5. Upper Respiratory Infection (URI)
The feline URI resembles the human common cold in many ways. An infection of the sinuses, throat, and nasal mucosa is known as feline upper respiratory infection .
Bacteria or viruses are the cause, with the most frequent causes of URI in cats being feline herpesvirus type-1 and feline calicivirus. Because of this, it’s important that your cat is vaccinated against them.
Either way, other symptoms you can observe (or you can expect to arise shortly after noticing your cat’s third eyelid showing) include:
🐾 Runny nose
🐾 Eye discharge
🐾 Not eating
🐾 Many other possible symptomes
If left untreated, a feline URI can become a serious threat to your kitty’s health, so make sure to treat your cat’s upper respiratory infection in good time.
6. Haw’s Syndrome
Third eyelid elevation in both eyes is referred to as Haws syndrome , otherwise known as bilateral third eyelid protrusion.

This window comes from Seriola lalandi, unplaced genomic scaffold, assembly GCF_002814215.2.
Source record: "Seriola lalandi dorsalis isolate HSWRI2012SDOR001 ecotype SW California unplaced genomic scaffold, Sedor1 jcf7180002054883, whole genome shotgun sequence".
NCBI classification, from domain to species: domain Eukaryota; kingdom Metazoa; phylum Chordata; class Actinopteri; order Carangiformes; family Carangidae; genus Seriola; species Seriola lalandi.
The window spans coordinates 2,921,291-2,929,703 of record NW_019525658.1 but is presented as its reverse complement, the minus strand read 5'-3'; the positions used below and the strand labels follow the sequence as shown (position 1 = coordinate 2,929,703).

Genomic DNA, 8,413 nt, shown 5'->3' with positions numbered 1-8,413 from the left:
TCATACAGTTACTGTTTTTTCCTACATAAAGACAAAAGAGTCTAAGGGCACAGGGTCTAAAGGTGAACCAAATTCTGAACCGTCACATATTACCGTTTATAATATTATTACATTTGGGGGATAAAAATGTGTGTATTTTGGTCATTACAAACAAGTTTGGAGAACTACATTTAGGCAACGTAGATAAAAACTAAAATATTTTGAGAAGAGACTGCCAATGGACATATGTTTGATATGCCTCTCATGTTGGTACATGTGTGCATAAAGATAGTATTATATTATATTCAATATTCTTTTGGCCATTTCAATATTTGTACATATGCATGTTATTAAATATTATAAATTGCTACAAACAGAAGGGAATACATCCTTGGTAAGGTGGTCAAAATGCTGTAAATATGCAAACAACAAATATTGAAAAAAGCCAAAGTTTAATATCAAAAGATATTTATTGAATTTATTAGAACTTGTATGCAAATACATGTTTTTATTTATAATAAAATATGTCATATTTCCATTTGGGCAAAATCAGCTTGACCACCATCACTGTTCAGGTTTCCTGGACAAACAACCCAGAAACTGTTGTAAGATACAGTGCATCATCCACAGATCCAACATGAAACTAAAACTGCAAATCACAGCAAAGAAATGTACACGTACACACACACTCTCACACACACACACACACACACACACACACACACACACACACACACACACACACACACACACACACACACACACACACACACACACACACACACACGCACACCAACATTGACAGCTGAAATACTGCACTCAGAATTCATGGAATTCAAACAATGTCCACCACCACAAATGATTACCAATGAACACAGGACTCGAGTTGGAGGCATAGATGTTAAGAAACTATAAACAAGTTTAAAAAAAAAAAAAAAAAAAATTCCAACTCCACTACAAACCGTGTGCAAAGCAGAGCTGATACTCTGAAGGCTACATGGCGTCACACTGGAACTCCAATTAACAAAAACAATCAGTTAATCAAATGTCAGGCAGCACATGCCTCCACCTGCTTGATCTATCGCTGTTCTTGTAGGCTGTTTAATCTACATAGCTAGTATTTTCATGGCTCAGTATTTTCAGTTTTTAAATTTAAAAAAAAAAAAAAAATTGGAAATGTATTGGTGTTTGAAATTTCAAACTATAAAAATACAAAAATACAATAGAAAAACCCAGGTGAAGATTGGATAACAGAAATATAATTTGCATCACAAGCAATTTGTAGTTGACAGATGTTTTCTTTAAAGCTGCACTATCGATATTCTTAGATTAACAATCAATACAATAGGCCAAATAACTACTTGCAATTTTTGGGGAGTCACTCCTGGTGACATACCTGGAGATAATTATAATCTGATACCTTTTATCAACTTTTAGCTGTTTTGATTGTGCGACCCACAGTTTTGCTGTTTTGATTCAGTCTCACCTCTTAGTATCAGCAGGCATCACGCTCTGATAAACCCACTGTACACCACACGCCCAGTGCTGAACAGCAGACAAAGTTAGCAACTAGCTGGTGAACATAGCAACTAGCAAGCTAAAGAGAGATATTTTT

The cause is not yet known, but a correlation with gastrointestinal (GI) inflammatory illnesses has been observed. Even if the elevated third eyelids are obstructing the cat’s eyesight, the cat’s vision remains normal with this condition.
Since this ailment typically resolves on its own, no special care is required. Although, you should not expect it to go away in a day or two. It has been reported that it almost always takes more than four weeks for the syndrome to completely go away.
7. Horner’s Syndrome
A neurological condition affecting the eye and facial muscles named Horner’s syndrome is brought on by the sympathetic nervous system not functioning properly. The illness often develops rapidly and only affects one side of the head, though it can occasionally be bilateral.